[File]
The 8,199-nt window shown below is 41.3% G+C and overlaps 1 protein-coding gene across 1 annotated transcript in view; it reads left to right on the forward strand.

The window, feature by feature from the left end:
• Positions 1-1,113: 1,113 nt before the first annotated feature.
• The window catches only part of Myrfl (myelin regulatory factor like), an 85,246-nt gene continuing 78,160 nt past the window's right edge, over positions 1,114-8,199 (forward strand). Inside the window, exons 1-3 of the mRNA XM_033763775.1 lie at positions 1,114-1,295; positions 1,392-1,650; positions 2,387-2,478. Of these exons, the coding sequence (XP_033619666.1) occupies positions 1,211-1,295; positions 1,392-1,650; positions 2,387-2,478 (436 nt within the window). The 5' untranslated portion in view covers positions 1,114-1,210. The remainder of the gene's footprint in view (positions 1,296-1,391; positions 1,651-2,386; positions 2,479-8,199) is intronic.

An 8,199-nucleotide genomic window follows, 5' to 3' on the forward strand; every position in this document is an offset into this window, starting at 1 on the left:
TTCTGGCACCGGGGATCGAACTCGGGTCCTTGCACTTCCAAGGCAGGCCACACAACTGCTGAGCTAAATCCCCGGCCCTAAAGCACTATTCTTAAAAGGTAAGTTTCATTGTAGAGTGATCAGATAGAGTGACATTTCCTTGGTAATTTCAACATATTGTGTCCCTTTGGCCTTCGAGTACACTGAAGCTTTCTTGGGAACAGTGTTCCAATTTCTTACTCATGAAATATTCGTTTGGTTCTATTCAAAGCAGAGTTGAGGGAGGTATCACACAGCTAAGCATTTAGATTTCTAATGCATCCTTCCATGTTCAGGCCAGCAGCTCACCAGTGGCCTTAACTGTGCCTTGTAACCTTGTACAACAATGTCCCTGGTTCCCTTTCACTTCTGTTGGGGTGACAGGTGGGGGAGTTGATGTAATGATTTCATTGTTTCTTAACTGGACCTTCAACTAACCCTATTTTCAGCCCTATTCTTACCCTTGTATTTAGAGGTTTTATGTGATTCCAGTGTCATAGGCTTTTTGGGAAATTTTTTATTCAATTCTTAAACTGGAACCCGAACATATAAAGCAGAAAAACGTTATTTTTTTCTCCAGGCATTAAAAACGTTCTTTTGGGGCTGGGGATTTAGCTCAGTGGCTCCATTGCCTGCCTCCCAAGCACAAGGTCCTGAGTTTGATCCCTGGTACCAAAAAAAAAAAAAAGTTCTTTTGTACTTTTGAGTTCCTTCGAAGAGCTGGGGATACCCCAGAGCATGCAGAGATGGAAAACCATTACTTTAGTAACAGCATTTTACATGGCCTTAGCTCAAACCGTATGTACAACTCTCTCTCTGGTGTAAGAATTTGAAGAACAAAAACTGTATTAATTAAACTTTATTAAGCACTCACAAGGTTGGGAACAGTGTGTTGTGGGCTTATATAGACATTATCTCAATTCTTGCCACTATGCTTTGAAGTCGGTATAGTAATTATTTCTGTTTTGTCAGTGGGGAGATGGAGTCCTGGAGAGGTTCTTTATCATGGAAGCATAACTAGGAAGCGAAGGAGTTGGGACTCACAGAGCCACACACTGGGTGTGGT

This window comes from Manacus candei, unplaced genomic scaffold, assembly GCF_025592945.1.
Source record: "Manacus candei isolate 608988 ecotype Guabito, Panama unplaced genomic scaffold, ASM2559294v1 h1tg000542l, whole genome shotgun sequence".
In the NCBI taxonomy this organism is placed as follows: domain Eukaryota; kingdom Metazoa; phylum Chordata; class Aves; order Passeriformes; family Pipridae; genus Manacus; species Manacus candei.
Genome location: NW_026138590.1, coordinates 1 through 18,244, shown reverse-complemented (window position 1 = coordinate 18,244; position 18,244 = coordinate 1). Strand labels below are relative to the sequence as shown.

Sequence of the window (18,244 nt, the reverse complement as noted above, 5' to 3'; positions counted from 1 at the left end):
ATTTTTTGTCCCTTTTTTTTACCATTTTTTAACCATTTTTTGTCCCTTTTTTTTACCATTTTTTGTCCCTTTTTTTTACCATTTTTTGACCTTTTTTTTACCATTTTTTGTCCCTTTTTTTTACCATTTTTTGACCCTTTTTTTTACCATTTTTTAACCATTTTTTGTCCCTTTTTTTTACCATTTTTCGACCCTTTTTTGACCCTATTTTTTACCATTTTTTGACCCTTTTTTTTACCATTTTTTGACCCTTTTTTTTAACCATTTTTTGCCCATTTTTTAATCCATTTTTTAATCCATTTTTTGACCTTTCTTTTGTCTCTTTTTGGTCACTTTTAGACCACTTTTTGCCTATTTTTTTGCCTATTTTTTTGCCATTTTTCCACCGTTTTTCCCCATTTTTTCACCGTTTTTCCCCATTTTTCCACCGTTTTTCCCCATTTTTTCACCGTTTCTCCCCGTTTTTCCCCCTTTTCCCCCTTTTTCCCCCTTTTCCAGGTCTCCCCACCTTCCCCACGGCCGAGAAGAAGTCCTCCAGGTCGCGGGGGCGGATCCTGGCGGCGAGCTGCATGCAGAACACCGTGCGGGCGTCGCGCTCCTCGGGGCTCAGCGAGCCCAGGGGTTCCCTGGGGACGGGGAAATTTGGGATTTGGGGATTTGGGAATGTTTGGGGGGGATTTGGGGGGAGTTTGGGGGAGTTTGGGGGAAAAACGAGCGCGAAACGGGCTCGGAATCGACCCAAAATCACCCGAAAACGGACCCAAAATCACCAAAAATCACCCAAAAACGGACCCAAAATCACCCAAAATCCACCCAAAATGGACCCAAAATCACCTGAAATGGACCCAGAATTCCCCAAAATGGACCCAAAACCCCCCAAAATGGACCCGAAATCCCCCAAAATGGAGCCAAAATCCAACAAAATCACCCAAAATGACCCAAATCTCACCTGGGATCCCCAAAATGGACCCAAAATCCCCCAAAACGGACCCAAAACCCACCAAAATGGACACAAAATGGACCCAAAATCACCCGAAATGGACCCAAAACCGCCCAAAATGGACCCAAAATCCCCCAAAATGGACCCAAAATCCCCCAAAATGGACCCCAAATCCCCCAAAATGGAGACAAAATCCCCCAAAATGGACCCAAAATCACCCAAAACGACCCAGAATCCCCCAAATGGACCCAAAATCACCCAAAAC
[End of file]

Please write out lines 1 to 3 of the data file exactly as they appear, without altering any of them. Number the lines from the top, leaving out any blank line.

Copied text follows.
The 8,199-nt window shown below is 41.3% G+C and overlaps 1 protein-coding gene across 1 annotated transcript in view; it reads left to right on the forward strand.

The window, feature by feature from the left end:
• Positions 1-1,113: 1,113 nt before the first annotated feature.